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Just an interesting story here and it has nothing to do with pitching. I coached Pony league baseball a few years ago. We had a game one night in which our regular catcher didn't show up. My centerfielder who was lefthanded volunteered to catch. I told him you can't do that, we don't have a lefthanded catcher's mitt. He said, no problem, I'll just use the one we have and toss the ball back to the pitcher with my right hand. I won't be very good, but I'm willing to try. Now into the second inning of the game and the other team gets a guy on first base and of course being a fast kid, he tries to steal. My centerfielder, throwing with his off hand, guns the runner down at second base. We just stood there with our jaws on the ground. The other team didn't attempt a steal the rest of the game.

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Just an interesting story here and it has nothing to do with pitching. I coached Pony league baseball a few years ago. We had a game one night in which our regular catcher didn't show up. My centerfielder who was lefthanded volunteered to catch. I told him you can't do that, we don't have a lefthanded catcher's mitt. He said, no problem, I'll just use the one we have and toss the ball back to the pitcher with my right hand. I won't be very good, but I'm willing to try. Now into the second inning of the game and the other team gets a guy on first base and of course being a fast kid, he tries to steal. My centerfielder, throwing with his off hand, guns the runner down at second base. We just stood there with our jaws on the ground. The other team didn't attempt a steal the rest of the game.

Catching with the off hand would probably be pretty easy, but to be able to put anything on a throw with the offhand is VERY impressive.

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I think there's specific rules governing DH swapping. I believe it you're DH moves to a different position, you lose the DH and your pitcher has to bat.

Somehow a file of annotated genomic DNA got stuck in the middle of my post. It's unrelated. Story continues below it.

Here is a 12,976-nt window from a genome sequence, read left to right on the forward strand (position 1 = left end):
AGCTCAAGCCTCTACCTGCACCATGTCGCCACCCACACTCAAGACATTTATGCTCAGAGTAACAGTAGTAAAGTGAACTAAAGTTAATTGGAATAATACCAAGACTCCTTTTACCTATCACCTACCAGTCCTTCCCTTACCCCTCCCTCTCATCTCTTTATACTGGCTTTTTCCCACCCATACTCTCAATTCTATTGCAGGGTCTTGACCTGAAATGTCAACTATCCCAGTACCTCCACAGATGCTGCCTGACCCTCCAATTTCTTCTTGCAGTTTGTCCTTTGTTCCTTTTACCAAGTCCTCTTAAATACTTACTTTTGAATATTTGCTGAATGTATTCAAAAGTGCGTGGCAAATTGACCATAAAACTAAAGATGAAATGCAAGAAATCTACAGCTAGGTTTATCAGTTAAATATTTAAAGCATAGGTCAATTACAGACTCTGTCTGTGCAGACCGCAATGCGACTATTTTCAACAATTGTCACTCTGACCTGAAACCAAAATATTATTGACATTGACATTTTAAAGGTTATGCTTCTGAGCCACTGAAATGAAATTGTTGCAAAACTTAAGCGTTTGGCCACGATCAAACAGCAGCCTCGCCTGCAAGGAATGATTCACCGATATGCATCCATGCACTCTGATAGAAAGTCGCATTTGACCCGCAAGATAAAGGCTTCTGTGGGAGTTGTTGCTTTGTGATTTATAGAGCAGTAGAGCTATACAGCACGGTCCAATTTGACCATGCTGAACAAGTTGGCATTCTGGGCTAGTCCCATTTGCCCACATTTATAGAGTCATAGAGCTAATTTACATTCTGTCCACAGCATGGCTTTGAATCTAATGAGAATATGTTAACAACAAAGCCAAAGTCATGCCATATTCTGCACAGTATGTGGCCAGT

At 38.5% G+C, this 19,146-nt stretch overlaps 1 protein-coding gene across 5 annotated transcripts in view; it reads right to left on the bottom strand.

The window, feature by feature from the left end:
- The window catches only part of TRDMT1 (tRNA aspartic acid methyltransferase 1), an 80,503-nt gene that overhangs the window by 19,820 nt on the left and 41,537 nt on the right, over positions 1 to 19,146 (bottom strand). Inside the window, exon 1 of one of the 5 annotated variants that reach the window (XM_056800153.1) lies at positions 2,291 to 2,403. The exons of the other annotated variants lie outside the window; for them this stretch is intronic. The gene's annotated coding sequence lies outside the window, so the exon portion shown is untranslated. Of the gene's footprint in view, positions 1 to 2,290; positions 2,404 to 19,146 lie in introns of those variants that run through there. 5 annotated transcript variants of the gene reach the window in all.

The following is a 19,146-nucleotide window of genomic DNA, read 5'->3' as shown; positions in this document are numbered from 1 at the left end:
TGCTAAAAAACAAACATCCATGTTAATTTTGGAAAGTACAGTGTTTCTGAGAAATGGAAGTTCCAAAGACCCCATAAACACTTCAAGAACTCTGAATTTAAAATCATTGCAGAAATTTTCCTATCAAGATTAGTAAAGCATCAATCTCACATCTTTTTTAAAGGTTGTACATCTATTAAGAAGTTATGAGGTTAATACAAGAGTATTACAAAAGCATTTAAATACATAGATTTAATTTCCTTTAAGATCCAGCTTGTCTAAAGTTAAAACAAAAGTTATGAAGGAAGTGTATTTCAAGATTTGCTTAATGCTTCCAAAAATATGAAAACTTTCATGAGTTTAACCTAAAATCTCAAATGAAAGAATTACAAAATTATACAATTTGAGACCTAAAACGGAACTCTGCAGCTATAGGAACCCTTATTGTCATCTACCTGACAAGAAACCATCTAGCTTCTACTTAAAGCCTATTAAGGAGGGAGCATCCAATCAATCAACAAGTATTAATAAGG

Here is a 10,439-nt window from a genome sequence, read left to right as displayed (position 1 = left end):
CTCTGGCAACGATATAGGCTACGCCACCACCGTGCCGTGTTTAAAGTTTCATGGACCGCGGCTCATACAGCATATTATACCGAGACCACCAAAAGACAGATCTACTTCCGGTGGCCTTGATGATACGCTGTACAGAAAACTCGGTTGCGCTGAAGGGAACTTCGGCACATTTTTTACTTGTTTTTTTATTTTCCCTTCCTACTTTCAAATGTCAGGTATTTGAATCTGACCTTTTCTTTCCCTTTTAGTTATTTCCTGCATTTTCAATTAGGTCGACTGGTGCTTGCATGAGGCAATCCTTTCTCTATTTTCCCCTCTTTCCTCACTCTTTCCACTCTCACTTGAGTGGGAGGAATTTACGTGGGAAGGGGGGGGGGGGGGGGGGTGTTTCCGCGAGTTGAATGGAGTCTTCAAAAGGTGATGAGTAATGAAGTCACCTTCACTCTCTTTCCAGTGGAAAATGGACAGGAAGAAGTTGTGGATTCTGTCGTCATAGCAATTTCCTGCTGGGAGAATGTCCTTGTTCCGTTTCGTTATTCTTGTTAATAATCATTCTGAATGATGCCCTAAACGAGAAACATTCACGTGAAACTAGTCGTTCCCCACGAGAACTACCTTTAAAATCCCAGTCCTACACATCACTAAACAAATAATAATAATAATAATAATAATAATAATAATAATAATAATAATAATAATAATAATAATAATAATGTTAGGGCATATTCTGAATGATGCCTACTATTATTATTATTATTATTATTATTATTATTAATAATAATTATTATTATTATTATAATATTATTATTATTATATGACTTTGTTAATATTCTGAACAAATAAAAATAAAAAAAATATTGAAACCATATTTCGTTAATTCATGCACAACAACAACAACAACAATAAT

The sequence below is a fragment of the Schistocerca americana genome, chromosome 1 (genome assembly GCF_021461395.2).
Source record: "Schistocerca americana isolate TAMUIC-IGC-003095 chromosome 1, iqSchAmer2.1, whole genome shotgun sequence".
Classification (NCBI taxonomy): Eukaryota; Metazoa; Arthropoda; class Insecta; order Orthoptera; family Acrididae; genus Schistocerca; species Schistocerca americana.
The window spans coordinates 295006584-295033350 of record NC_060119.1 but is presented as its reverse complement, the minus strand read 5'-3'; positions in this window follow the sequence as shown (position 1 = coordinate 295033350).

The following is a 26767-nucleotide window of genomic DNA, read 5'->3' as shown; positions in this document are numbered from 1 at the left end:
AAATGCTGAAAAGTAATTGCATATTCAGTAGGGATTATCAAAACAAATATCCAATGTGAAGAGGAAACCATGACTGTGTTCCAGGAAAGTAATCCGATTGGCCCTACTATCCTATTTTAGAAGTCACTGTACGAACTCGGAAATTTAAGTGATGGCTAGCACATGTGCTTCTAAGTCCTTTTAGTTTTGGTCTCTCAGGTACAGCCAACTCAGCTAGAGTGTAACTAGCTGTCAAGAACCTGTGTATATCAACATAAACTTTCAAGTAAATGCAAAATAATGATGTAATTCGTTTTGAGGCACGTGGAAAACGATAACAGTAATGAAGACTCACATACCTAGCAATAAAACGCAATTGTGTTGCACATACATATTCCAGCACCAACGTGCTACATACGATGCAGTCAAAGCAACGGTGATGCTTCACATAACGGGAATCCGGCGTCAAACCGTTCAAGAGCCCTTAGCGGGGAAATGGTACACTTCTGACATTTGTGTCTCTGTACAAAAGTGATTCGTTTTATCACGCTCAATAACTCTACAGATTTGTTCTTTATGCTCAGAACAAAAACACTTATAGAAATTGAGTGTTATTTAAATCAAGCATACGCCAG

Yup. You can only DH for the pitcher, so if the pitcher goes into the game at any other position, the DH is out of the game for the rest of that game. So subbing in a LOOGY for a position player has been moot in the AL since the DH. Strictly an NL option now.

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I can't believe an umpire mistakenly claimed a pitcher could not return to the mound if he leaves the mound to play another position in the field some 5 posts up.

Also, I was always under the impression a switch hitter could switch sides in any at bat until he has a strike on him. Then he has stay in the box he's at.

Edit: I see there was a new rule made in 2008 just for this reason and pitcher....

Venditte's versatility prompts new rule | MLB.com

Edited by Sports_Freak

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Pitching and playing the outfield – in the same game! » Baseball-Reference Blog » Blog Archive

This has a list that includes cases of position players also pitching, because of the query written.

I remember when Zimmer did it but thought it was Assenmacher and not Lancaster.

I thought it would be more. Funny how memories work... I would have bet $100 it happened in the NLCS in 1988, or thereabouts, but I can't find it. I have this visual of a pitcher standing in RF.

Here is another article about it:

http://www.foxsports.com/mlb/story/bo-porter-managers-astros-tony-sipp-waxahachie-swap-paul-richards-061114

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Wow... Venditte is even more amazing than I thought. Not only can he throw with both arms, he can also throw under water!!

CHAdzhLUYAAc-AS.jpg

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On a side note... assuming that switch pitchers start to become more common, do we need to start having splits for them pitching rightie vs. pitching leftie?

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Wow... Venditte is even more amazing than I thought. Not only can he throw with both arms, he can also throw under water!!

CHAdzhLUYAAc-AS.jpg

He throws a wicked submarine pitch

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On a side note... assuming that switch pitchers start to become more common, do we need to start having splits for them pitching rightie vs. pitching leftie?

I cannot imagine it would ever be anything more than a rarity.

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I think I've soured on this guy purely out of jealousy. I might be able to break a plane of glass with my fastball (last recorded @ 65 MPH 20some years ago). This guy hits 90 with either hand. Heck, he can probably throw faster with both of his feet than I can with my dominant hand.